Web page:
My grandmother - of the generation BEFORE the baby boomers - new the hardship of the younger generations we have now. The Great Depression. She always said she 'feared for the young people today', when referring to the actions of her children's generation (the baby boomers). They have, as a group, made a religion of "greed is good".

 

Well, no one said they were smart. It'll be their indebted, starved and homeless grand children working for subsistence wages that will be looking after them in the rest homes. I bet they'll be full of the milk of human kindness, having been fed a diet of neo-liberal dogma, user pays, cars-as-homes and disenfranchisement all their lives..............

 

 

 

 

 

 


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  Reply # 1597544 24-Jul-2016 07:32
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My personal favorite argument is always "Home ownership has always been hard"
When house prices were sub 5 times the median wages then I agree to a degree.
Then I hear the "20% interest rate" argument. But 20% of twice your wage is a bit different to 5% of 10x + your wage.
Since 2002 things started going crazy in Auckland. In the last 4 years it's just got more insane from speculation.
When a house earns more than twice what you do net per year... Then you have some major institutional problems.





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  Reply # 1597549 24-Jul-2016 08:21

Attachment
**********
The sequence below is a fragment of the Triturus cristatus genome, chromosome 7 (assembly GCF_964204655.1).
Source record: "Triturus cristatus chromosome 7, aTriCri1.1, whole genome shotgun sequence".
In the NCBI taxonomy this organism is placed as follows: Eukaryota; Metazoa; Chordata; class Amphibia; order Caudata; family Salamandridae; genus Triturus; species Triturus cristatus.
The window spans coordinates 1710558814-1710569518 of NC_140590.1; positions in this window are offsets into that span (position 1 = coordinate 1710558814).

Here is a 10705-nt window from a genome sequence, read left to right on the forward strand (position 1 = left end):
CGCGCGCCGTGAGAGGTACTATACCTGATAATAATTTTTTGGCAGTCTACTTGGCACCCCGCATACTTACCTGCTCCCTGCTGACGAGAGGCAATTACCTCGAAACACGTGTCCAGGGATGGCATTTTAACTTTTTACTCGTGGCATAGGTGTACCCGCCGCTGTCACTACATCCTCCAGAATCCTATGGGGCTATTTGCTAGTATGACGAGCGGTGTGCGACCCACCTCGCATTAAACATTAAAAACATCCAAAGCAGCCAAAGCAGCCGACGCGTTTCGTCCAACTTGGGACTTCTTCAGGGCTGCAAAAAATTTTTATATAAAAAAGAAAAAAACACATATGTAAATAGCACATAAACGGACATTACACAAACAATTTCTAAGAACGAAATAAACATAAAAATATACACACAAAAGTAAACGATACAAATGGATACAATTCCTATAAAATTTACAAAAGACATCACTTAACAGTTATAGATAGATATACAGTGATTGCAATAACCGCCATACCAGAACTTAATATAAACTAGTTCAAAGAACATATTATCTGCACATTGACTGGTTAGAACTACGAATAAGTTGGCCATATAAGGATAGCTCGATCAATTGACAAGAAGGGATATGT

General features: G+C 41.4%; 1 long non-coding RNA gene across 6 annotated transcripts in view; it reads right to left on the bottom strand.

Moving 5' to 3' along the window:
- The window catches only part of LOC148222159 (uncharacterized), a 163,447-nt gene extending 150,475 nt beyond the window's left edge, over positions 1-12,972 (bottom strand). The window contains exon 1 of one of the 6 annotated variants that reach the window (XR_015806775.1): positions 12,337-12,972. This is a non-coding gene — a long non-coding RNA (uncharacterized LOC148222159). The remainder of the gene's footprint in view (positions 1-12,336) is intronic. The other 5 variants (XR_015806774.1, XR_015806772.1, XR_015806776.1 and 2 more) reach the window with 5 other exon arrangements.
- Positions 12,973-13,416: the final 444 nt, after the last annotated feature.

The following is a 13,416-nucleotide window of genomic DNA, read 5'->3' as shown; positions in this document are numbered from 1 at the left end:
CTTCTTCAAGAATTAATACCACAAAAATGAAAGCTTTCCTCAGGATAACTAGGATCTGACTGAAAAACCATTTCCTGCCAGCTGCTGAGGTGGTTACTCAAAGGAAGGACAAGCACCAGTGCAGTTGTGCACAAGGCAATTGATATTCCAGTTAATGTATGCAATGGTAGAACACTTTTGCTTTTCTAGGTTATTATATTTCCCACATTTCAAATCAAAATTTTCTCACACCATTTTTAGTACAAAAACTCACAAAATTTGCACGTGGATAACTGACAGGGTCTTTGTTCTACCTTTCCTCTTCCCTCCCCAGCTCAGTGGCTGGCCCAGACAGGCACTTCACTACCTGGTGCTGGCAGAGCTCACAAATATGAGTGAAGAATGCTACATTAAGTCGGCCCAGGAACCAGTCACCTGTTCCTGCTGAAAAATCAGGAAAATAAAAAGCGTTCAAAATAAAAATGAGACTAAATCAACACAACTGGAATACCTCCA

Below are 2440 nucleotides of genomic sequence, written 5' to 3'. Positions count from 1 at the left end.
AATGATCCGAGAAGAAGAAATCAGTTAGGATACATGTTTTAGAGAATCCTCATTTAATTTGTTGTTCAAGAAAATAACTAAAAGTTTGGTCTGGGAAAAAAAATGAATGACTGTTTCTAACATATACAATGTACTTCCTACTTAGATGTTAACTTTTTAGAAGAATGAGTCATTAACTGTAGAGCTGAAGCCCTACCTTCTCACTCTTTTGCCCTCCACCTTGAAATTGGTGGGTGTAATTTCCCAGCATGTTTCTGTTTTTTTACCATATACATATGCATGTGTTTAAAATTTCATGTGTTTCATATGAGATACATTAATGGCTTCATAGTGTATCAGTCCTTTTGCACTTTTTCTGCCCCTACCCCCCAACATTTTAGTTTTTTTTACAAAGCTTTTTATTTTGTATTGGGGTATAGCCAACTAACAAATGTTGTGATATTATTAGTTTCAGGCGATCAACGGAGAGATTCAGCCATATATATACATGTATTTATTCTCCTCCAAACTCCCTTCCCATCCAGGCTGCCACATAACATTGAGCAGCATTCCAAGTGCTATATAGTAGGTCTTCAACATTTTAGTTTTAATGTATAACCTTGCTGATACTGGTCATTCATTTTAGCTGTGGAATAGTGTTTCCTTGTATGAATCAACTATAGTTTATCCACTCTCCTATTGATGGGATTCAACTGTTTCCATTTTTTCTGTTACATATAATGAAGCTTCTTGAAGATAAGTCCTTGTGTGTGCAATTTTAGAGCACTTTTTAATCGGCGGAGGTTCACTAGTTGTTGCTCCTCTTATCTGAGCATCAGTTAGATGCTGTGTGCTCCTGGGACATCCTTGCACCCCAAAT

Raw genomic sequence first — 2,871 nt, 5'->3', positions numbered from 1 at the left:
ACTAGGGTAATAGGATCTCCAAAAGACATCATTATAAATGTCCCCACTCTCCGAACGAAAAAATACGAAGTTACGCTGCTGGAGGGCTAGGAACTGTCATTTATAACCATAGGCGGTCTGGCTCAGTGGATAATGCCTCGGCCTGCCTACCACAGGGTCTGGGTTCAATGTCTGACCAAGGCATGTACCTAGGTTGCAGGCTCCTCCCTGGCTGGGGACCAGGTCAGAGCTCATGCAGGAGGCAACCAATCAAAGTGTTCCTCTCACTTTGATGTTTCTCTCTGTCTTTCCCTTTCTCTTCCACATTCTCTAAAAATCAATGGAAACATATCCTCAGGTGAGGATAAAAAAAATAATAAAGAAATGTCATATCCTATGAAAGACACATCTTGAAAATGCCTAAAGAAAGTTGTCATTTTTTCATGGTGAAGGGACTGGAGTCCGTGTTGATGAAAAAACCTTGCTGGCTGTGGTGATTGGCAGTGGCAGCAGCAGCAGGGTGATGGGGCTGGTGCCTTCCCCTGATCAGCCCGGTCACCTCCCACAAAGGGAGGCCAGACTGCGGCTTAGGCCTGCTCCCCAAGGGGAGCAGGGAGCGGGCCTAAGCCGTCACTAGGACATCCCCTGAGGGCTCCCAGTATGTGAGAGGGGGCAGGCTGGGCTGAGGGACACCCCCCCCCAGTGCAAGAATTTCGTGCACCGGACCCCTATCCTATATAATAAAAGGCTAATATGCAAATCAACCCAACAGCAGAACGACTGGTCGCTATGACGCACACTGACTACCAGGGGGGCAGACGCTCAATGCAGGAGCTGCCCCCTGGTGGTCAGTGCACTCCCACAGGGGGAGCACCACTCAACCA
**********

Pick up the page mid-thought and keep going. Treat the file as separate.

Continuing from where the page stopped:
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Plenty of truth in it.

 

I don't believe however that there's been any plot - neo-liberal or otherwise, just evolution, and that's of the concept that debt is OK, and that because it stimulates business.

 

The "neo-liberal" tag should probably be slapped on the "new" left more than conservatives. Access to easy credit was supposed to be a good thing, as it was a way to break-down barriers to achieving equality of opportunity.  It hasn't worked very well - IMO.




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  Reply # 1597551 24-Jul-2016 08:26
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Go back when times were supposedly good. More affordable homes, baby boomers bought them. Thats normal. Who was running the country then? Not baby boomers. Perhaps the previous generation is to blame. Or put the blame to baby boomers who bought, saved, invested, thanks to the older generation then, who ran the place